Gift Planning

You may choose from a variety of ways to make a gift to the University of Indianapolis to accomplish both your financial and philanthropic goals. This information is general. Since your financial situation is unique, you should consult with your financial advisor or attorney. To discuss additional information, please contact Andy Kocher at 317-788-3493 or akocher@uindy.edu.

Donors participating in one of our planned giving programs will receive special recognition in our I. Lynd Esch Society.

Gifts by Bequest

The most popular deferred gift is the charitable bequest. A bequest can be made with any fixed amount or percentage of your estate. All bequests, small or large, can have a significant impact on our programs and for our students.

When you make a charitable bequest, you retain full use of your property during life. There is no disruption of your lifestyle, and there are no immediate out-of-pocket costs. You simply direct that percentage or fixed amount to UIndy. That's one reason it is so important that you have a will. A will gives you the opportunity to direct the use of your "social capital" through bequests; without a will, the state may make that decision for you.

Life-Income Gift Plans

While outright gifts of property often generate maximum tax benefits, they are not always feasible. Fortunately, there are life income plans that will allow you to make a gift to UIndy, earn income for you or your loved ones, and reduce taxes.

The idea of a life income gift plan is quite simple. You make an irrevocable gift of cash or securities. In return, you receive an income stream for life or a term of up to 20 years. The remaining principal will ultimately pass to UIndy at death, or when your personal benefits end.

Charitable Gift Annuities

One of our most popular life income gift plans is the charitable gift annuity. This is an agreement between you and UIndy under which you transfer cash or property to us in exchange for a charitable deduction and fixed payments for your life (or the life of another). The payout rate is based on the age of the annuitant(s).

Deferred Gift Annuities

Donors who want to supplement their retirement income may be interested in the deferred gift annuity. You receive an income tax deduction in the year you make the gift but defer annuity payments until a later time, usually at retirement. Both the deduction and annuity payments will be higher than with a regular gift annuity. Moreover, you can take the deduction and reduce your taxes now during your high-income years and receive the income when, presumably, you will be in a lower bracket.

Charitable Trusts

If you are thinking about making a larger gift, you may want to consider the charitable remainder trust. You can arrange for it to pay either a fixed or variable income for a term of up to 20 years. Because it is an excellent tool for unlocking highly-appreciated, low-yielding securities, it has become a favorite among philanthropists and their financial planning professionals.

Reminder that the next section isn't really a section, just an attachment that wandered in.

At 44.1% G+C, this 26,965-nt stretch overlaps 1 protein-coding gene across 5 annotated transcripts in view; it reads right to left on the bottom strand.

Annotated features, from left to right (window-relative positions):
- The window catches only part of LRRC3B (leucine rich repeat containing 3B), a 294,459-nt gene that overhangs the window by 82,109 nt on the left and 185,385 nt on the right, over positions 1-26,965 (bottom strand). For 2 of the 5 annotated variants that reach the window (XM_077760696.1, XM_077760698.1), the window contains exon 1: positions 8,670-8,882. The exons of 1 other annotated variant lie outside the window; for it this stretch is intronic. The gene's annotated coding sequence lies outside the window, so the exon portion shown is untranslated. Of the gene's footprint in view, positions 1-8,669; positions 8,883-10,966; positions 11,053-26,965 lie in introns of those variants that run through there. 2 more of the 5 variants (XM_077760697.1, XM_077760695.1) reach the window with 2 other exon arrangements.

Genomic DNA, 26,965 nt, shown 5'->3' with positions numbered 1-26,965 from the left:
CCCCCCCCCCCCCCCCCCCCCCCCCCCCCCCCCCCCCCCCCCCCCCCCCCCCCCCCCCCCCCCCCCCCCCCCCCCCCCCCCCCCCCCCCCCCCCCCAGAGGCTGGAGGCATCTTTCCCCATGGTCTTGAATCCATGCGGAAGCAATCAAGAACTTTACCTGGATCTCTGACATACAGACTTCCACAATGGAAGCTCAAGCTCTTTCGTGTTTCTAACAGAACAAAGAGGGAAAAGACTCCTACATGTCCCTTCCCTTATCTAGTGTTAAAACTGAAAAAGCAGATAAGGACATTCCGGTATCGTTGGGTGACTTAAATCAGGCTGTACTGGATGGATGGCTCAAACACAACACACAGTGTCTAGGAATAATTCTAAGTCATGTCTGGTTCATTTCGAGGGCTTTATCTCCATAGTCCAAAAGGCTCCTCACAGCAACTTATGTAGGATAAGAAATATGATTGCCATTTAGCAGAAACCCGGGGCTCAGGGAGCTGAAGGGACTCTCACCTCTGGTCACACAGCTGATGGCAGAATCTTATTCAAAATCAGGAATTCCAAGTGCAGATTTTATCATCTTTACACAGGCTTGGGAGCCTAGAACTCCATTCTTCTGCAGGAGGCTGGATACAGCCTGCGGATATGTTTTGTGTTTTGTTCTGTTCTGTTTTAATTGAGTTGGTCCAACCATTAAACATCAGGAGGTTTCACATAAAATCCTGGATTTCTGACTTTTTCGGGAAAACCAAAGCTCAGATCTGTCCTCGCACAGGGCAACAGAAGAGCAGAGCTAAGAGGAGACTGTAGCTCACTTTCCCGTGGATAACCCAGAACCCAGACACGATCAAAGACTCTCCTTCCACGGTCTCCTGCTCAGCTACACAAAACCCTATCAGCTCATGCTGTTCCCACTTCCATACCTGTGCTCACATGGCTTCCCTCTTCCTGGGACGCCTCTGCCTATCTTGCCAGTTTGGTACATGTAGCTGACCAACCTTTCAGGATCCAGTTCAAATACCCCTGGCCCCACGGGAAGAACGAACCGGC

Gifts of Retirement Plan Assets

One of the latest creative planning ideas to come of age is the use of retirement plan assets to fund major charitable gifts. This is because of the growth in the value of many plans and their adverse tax consequences. Unused retirement plan assets are "tax cursed" in that they are subject to both estate taxes and income taxes when received by beneficiaries. Thus, as much as 70 percent of these assets may be lost to taxation. Suggestion: A good "rule of thumb" is to provide taxable assets to UIndy and non-taxable assets to heirs.

A better strategy for individuals who want to include UIndy in their plans may be to make the charitable gift from retirement plan assets and make a bequest of other assets to family members. This allows your beneficiaries to receive more (they avoid the income tax liability, plus they receive a stepped-up basis on the bequeathed assets), and UIndy receives the full benefit of the gifted retirement plan assets without any depletion by taxes.

Gifts of Real Estate

Many types of real estate may be donated. "Property" means a personal residence, farm, vacation home, commercial building, or an undeveloped parcel of land. Gifts of real estate can be made outright, placed in a charitable remainder unitrust or given with a retained right to live on the property for one's lifetime. When you give long-term, appreciated real estate, capital gains taxes are completely avoided and the full, fair-market value of the property is deductible as a charitable contribution.

Gifts by a Life Estate Plan for a Residence or Farm

A special provision of the tax law allows an immediate income tax charitable deduction for a gift of a remainder interest in your home or farm. You retain an absolute right to occupy the home or farm for your life (or you may give family members this right). The property passes to us only after termination of the life estates.

Art, Collections and other personal property

Gifts of artwork, usable classroom materials, library books, and athletic equipment are sometimes donated. If you have an item you think the University could use, please contact Andy Kocher at 317-788-3493.